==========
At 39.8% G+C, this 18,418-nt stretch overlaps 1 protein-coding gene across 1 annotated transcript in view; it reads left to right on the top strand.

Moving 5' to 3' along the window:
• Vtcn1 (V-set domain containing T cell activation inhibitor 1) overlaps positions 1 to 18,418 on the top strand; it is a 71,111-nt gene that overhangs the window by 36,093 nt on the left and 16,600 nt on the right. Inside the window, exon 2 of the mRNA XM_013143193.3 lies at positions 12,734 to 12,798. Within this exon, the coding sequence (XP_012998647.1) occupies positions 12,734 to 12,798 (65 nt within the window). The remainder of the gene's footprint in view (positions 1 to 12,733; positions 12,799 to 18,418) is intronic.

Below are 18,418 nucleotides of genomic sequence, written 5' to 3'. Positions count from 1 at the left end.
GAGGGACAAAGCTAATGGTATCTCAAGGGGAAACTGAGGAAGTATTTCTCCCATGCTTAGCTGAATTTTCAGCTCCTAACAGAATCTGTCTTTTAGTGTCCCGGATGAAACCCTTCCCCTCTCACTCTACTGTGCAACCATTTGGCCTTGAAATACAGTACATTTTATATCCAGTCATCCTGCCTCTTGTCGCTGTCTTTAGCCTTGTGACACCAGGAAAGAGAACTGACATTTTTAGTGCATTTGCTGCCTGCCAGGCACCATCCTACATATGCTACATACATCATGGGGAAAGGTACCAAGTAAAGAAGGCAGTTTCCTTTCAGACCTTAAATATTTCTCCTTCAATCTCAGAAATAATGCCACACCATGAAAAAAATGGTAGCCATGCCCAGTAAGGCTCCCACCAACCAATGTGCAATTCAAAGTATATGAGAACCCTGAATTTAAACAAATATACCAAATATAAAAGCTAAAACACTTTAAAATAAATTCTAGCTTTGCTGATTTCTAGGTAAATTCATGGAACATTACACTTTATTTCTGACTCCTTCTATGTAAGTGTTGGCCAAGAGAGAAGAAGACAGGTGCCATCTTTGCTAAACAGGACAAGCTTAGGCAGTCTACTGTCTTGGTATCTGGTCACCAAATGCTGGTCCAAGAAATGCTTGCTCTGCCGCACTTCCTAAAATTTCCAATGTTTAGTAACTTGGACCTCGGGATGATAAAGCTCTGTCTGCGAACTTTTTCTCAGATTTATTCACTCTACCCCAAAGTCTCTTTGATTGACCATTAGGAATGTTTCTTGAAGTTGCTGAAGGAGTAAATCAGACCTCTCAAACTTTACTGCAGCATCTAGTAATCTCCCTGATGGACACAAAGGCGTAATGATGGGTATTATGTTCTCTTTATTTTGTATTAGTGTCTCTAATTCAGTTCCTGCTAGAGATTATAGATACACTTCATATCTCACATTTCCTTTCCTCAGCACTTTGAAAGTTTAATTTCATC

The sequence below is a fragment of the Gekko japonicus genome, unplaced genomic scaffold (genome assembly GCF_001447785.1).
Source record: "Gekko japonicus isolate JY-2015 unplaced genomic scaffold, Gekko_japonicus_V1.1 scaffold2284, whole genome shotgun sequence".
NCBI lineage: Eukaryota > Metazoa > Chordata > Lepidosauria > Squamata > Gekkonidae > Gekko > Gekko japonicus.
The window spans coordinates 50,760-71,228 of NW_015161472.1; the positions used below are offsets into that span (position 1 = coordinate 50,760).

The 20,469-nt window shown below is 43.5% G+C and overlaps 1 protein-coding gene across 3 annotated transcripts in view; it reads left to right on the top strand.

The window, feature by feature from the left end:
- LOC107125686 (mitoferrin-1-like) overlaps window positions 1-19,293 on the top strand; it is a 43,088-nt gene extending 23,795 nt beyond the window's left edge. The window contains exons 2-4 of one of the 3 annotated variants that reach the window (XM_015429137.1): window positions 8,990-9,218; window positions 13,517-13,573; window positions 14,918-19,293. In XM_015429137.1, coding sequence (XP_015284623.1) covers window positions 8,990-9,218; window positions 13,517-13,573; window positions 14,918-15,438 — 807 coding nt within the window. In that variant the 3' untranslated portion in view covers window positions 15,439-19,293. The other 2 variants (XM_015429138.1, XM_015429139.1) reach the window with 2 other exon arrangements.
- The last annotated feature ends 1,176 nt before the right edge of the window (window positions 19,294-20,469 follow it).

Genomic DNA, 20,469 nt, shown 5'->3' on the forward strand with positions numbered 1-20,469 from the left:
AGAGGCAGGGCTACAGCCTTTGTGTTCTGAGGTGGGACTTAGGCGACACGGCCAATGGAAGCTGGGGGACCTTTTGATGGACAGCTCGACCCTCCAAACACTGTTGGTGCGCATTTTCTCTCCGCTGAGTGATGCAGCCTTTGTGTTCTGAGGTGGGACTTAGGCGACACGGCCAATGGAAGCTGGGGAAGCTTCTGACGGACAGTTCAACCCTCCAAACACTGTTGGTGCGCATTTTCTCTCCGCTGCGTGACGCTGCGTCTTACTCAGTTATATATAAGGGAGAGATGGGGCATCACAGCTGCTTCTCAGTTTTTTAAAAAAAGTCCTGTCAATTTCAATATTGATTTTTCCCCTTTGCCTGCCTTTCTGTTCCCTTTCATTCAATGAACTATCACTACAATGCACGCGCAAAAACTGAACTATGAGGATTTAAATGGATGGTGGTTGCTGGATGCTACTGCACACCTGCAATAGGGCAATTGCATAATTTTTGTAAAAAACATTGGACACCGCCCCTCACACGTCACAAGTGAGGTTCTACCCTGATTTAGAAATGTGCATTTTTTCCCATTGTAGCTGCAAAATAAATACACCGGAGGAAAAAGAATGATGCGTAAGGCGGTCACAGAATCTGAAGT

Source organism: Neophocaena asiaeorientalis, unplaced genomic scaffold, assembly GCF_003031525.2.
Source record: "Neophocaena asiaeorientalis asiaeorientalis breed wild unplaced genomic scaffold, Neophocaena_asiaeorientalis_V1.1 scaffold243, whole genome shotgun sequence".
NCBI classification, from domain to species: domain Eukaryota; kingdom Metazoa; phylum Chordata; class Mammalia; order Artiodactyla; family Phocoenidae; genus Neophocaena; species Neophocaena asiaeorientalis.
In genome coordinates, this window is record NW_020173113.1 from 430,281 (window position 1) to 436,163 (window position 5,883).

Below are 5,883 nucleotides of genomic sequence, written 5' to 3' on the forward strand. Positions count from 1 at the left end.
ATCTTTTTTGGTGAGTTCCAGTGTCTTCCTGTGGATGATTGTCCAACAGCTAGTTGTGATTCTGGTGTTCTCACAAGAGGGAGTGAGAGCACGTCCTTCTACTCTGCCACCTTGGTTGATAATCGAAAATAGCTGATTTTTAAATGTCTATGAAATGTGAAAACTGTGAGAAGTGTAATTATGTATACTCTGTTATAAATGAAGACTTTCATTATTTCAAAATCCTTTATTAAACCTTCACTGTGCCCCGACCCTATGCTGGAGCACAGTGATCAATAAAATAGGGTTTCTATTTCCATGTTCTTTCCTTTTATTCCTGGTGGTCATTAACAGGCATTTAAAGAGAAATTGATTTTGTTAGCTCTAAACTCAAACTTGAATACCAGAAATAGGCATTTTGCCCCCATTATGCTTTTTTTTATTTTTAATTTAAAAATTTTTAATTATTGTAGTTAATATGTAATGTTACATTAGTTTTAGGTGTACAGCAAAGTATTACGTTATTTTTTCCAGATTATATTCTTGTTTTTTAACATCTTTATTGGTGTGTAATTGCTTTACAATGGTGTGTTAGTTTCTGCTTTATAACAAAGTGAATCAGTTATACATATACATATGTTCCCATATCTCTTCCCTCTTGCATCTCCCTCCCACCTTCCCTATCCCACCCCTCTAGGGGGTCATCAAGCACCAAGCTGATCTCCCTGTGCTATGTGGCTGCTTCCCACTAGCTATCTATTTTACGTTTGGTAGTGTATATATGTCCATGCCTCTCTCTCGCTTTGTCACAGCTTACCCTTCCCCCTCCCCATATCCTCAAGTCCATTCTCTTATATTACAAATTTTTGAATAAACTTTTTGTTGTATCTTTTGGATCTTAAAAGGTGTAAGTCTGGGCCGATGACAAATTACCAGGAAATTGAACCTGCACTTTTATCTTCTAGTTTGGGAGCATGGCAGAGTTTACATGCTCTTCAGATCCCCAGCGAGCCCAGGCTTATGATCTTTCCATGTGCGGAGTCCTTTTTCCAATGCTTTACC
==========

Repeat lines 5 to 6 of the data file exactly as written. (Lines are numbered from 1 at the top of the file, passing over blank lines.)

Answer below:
GAGGGACAAAGCTAATGGTATCTCAAGGGGAAACTGAGGAAGTATTTCTCCCATGCTTAGCTGAATTTTCAGCTCCTAACAGAATCTGTCTTTTAGTGTCCCGGATGAAACCCTTCCCCTCTCACTCTACTGTGCAACCATTTGGCCTTGAAATACAGTACATTTTATATCCAGTCATCCTGCCTCTTGTCGCTGTCTTTAGCCTTGTGACACCAGGAAAGAGAACTGACATTTTTAGTGCATTTGCTGCCTGCCAGGCACCATCCTACATATGCTACATACATCATGGGGAAAGGTACCAAGTAAAGAAGGCAGTTTCCTTTCAGACCTTAAATATTTCTCCTTCAATCTCAGAAATAATGCCACACCATGAAAAAAATGGTAGCCATGCCCAGTAAGGCTCCCACCAACCAATGTGCAATTCAAAGTATATGAGAACCCTGAATTTAAACAAATATACCAAATATAAAAGCTAAAACACTTTAAAATAAATTCTAGCTTTGCTGATTTCTAGGTAAATTCATGGAACATTACACTTTATTTCTGACTCCTTCTATGTAAGTGTTGGCCAAGAGAGAAGAAGACAGGTGCCATCTTTGCTAAACAGGACAAGCTTAGGCAGTCTACTGTCTTGGTATCTGGTCACCAAATGCTGGTCCAAGAAATGCTTGCTCTGCCGCACTTCCTAAAATTTCCAATGTTTAGTAACTTGGACCTCGGGATGATAAAGCTCTGTCTGCGAACTTTTTCTCAGATTTATTCACTCTACCCCAAAGTCTCTTTGATTGACCATTAGGAATGTTTCTTGAAGTTGCTGAAGGAGTAAATCAGACCTCTCAAACTTTACTGCAGCATCTAGTAATCTCCCTGATGGACACAAAGGCGTAATGATGGGTATTATGTTCTCTTTATTTTGTATTAGTGTCTCTAATTCAGTTCCTGCTAGAGATTATAGATACACTTCATATCTCACATTTCCTTTCCTCAGCACTTTGAAAGTTTAATTTCATC

The sequence below is a fragment of the Gekko japonicus genome, unplaced genomic scaffold (genome assembly GCF_001447785.1).